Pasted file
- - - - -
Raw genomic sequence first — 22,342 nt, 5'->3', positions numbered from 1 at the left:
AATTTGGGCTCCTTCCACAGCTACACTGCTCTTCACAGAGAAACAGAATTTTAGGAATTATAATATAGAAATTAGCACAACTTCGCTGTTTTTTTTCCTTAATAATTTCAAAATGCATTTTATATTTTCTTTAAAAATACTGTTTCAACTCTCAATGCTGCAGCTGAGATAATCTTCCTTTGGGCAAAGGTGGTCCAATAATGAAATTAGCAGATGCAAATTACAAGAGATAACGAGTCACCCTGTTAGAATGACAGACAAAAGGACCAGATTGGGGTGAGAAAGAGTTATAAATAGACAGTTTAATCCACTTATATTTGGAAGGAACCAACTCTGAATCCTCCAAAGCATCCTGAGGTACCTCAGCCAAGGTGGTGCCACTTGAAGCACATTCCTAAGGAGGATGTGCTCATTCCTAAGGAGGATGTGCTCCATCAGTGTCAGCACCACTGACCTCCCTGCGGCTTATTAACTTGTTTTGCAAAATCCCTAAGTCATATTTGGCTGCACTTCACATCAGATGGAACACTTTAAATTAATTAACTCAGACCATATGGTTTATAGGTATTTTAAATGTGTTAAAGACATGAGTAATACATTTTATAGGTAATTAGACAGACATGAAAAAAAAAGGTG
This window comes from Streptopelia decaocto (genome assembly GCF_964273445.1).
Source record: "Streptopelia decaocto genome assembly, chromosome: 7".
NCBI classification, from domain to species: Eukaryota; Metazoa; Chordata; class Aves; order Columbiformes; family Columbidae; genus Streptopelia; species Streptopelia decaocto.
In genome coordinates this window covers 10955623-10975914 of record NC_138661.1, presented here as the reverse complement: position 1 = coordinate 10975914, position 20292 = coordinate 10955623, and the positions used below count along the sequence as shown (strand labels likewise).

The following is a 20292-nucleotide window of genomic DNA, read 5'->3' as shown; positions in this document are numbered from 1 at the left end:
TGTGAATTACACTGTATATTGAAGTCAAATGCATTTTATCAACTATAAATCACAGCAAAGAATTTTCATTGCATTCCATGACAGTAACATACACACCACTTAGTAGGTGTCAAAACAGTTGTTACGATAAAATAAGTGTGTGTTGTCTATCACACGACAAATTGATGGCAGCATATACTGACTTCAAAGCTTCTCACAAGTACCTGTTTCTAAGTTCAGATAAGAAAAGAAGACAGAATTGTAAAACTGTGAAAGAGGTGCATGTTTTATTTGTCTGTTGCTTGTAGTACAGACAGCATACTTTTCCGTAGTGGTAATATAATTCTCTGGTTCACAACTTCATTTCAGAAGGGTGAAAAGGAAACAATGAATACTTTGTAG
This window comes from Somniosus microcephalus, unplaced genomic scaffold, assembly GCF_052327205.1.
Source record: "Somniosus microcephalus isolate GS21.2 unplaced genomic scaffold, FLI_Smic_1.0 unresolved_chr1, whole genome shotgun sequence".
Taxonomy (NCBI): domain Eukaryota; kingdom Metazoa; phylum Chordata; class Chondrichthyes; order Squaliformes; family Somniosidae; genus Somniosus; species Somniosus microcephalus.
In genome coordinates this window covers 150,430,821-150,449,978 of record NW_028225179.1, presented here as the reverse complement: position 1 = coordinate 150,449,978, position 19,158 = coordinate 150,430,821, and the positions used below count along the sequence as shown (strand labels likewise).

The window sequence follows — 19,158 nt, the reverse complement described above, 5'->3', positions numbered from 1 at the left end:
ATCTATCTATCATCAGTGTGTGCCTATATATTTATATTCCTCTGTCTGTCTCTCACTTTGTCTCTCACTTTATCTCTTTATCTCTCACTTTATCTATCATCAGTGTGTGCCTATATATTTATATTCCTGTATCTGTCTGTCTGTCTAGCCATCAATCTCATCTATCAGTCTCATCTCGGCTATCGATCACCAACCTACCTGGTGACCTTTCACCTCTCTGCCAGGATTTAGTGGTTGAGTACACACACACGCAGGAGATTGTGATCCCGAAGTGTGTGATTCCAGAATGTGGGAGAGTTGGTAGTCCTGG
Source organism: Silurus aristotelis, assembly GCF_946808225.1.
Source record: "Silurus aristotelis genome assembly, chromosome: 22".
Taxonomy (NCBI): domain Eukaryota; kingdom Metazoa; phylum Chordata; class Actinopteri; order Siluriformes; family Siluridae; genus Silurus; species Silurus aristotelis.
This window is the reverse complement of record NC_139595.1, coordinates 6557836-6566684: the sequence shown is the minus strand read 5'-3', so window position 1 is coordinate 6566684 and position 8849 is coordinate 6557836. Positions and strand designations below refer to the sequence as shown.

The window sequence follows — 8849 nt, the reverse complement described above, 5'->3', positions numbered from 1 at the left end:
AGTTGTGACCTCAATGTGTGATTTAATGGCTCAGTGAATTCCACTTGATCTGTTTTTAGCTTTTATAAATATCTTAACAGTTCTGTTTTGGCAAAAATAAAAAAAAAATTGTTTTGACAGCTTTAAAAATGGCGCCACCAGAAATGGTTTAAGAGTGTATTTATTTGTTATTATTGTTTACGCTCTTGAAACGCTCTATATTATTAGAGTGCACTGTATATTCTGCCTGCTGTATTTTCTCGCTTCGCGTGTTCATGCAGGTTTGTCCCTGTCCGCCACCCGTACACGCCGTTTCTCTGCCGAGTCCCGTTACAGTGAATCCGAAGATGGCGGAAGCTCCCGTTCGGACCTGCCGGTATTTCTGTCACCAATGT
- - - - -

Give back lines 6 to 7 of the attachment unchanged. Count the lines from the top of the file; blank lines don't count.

In genome coordinates this window covers 10955623-10975914 of record NC_138661.1, presented here as the reverse complement: position 1 = coordinate 10975914, position 20292 = coordinate 10955623, and the positions used below count along the sequence as shown (strand labels likewise).

The following is a 20292-nucleotide window of genomic DNA, read 5'->3' as shown; positions in this document are numbered from 1 at the left end: